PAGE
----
Aatoi and his wife begin to assume two distinct roles in the ensuing conversation. The wife represents the harsh, insistent note of an impoverished and terror-scarred present. From her, we learn that one of her sons has joined the insurgents while one of her daughters had her leg broken as punishment for conducting an affair with an Indian soldier. She lives in constant fear that her son will fall prey to the bullets of the Indian military. She repeatedly keeps on haranguing her husband to go and see if Konbap, the son who has joined the insurgent group, has been seen near the railway tracks. Moreover, we also learn from her that the annually recurring floods have gobbled up most of their land and also killed their eldest son. The utter destitution caused by the slow violence of the floods and the consequent public and political apathy towards this problem is a constant thread running through the conversation and is mentioned by both Aatoi and his wife at different points of time. The wife’s criticism of this slow violence reaches its apogee in the following passage: “I have suffered for seven years. You should look at our plight once and tell the government about it. When you go to see the animals in Kaziranga, you should also see the plight of our villagers” (italics mine). This utterance signals the commencement of the process of a critique of distanced vision in the story. Recall that the narrator enjoys and contemplates the unfolding natural scene from a distance. The wife’s statement is a scathing indictment of this “touristic” gaze’s blindness. The beauty of the natural landscape is visible, but the destitution of the human inhabitants of this landscape remains invisible.
In contrast to his wife, Aatoi seems to exist almost entirely in the past and is even referred to as as a “fossil” by his spouse. Besides the descriptions of the physical appearance of this “manavmurti,” his tales about the past and his lineage, his songs, and even his behavior (he refuses to accept money after performing several songs composed by Vaishnavite saints) seem to indicate a gaze fixated on the past. But is he a relic who has no connection with current realities? Is he just a mournful chronicler of times past? Let us attend to his speech carefully. A little while after his wife’s scathing and direct critique of the distanced “touristic” gaze, Aatoi says:
But did you see any tigers in Kaziranga?...I hear that there were only twenty tigers there in 1966, but there are about sixty now. Even the number of rhinos are said to have gone up from 300 to about 1500, and I believe there are over 500 elephants…
Herds of elephants have stopped coming this way due to the bustle of the traffic. Earlier, we had to take turns at chasing them away from the fields of crops…but there are tigers sometimes. Only the other day, there was quite an incident. The elephant of the Dimouguri mahant was tethered near the roadside pond. It was a very docile elephant. Whenever they took it for a bath in the Difaloo, it would play with the children there. In the afternoon, the elephant was sleeping by the pond. No one knows from where the tiger emerged and scampered with a large chunk of the elephant’s behind between its teeth. (italics mine)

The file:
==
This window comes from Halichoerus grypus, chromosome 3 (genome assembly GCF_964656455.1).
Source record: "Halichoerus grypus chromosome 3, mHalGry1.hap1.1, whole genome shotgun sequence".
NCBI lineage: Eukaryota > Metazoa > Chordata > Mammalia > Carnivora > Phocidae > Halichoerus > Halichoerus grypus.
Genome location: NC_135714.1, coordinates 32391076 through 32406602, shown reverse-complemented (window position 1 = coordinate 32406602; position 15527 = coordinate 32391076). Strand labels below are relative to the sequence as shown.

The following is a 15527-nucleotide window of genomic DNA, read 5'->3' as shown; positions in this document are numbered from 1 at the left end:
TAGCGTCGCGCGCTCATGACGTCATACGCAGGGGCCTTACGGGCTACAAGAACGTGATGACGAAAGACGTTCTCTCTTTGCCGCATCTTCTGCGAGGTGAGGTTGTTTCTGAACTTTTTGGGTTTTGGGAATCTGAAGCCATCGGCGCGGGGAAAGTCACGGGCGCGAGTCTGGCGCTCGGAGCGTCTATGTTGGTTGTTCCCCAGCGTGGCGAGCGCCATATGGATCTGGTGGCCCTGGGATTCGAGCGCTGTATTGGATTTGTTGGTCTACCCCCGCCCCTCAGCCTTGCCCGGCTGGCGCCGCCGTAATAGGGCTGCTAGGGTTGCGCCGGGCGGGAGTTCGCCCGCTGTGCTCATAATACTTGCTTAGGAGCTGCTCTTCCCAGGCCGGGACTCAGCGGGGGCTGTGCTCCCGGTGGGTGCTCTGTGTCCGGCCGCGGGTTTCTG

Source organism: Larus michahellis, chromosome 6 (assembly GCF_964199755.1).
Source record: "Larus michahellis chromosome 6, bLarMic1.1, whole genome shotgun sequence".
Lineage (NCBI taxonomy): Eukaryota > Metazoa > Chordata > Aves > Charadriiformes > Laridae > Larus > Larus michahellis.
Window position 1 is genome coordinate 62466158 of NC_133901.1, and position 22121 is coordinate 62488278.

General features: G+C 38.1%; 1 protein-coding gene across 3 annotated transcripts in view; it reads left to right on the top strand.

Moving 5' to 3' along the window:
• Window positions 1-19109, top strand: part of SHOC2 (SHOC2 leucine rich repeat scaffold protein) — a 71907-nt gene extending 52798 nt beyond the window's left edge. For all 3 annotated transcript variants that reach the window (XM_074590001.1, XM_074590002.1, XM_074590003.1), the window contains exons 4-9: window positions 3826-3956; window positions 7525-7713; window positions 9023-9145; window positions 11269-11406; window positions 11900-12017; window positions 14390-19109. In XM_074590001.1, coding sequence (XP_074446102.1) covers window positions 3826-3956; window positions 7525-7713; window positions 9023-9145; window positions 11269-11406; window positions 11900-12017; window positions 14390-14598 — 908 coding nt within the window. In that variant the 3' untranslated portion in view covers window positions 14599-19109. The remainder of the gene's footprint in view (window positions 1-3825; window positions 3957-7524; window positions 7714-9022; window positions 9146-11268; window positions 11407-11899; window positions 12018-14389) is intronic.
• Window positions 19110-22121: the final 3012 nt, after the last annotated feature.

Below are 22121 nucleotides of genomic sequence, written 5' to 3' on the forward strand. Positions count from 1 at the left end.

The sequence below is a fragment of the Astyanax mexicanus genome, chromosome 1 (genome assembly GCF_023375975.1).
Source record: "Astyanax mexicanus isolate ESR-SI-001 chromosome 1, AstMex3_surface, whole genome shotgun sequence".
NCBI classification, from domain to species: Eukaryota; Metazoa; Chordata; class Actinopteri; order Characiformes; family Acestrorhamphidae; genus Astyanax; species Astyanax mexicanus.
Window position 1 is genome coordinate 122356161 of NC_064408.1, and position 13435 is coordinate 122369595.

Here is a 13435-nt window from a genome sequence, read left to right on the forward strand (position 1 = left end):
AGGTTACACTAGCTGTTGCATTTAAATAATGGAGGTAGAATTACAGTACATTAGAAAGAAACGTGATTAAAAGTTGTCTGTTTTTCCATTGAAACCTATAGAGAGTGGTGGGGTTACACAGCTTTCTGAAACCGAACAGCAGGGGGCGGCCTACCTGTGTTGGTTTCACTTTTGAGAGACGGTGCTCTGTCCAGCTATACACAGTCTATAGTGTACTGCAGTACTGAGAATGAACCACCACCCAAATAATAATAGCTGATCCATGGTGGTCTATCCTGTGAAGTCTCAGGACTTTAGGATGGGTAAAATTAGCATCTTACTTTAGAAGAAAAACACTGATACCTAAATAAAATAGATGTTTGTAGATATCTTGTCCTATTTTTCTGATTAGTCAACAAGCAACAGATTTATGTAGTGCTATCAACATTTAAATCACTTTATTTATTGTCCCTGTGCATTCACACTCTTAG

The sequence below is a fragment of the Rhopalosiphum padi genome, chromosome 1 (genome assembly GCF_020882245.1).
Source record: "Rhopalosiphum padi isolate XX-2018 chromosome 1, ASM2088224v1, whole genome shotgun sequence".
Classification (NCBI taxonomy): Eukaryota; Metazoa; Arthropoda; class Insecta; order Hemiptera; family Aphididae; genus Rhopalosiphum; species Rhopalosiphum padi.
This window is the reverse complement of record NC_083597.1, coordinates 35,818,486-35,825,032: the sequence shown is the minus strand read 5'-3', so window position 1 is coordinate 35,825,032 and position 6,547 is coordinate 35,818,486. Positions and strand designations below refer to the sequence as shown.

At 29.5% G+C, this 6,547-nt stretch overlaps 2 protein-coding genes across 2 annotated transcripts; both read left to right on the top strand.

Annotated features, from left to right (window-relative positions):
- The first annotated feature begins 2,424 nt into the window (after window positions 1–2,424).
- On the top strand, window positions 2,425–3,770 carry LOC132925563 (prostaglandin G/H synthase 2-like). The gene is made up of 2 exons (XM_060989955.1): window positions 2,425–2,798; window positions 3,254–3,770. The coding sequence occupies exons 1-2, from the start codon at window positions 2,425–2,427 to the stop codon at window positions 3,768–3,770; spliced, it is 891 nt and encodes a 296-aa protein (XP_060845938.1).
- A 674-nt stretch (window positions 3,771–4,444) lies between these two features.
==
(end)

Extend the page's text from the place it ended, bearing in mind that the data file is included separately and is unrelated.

The crucial point about the initial half of this passage is that the distanced touristic gaze directed towards a managed space is subtly critiqued and simultaneously conjoined with a melancholic awareness of the violence wrought by the work of time on a rapidly disappearing lifeworld. If the wife critiques the blindness of the distanced gaze, Aatoi’s pronouncements ironically supplements these harsh, insistent notes emerging from the realm of necessity with a mournful comprehension of devastating historical change. The number of rhinos and tigers has gone up as a consequence of the conservation efforts made by the state and the public. But, the devastation wrought on existing human lifeworlds by slow violence remains unacknowledged. The increase in the number of tigers seemingly leads to unprecedented incidents like the one with the elephant above. Moreover, rapid modernization (“the bustle of the traffic,” the management of space) results in the gradual disruption of an existing collectivity. Earlier, “we” took turns chasing elephants away; now, “no one knows” when a predator comes and takes something away. Things fall apart, the centre does not hold.
Things come to a head after the narrator ruminates on what the wrinkles on Aatoi’s forehead signify—“Worries, a quest for answers, grief and…?” The sentence remains open-ended as the narrator realizes that Aatoi’s inscrutable face represents something elusive which words cannot capture. The narrator and Mirajkar offer the couple some money before they depart. Meanwhile, a limping young woman—Nirmali—slowly enters the shop. A “human tornado”—Konbap—suddenly jumps into the scene, kicks Nirmali on the stomach and rushes away with the money with the purpose of buying two U.S. carbines from poachers. Slow violence, gendered violence and contingent, terroristic violence coalesce in a single, chaotic scene. While the wife pleads with Konbap, a “hint of a smile” hovers on Aatoi’s face. “I,” the narrator says, “never knew that a human smile could so sear a heart.” With seared hearts, the two representatives from the bourgeois world travel in silence to Guwahati in the darkness. From conversation to silence, from light to darkness—what do these movements signify? I wager that what we are left with eventually is a holistic critique of the devastation wrought by the work of time on human lifeworlds, and a simultaneous ethical re-orientation of the way in which the two middle-class characters view and navigate their worlds.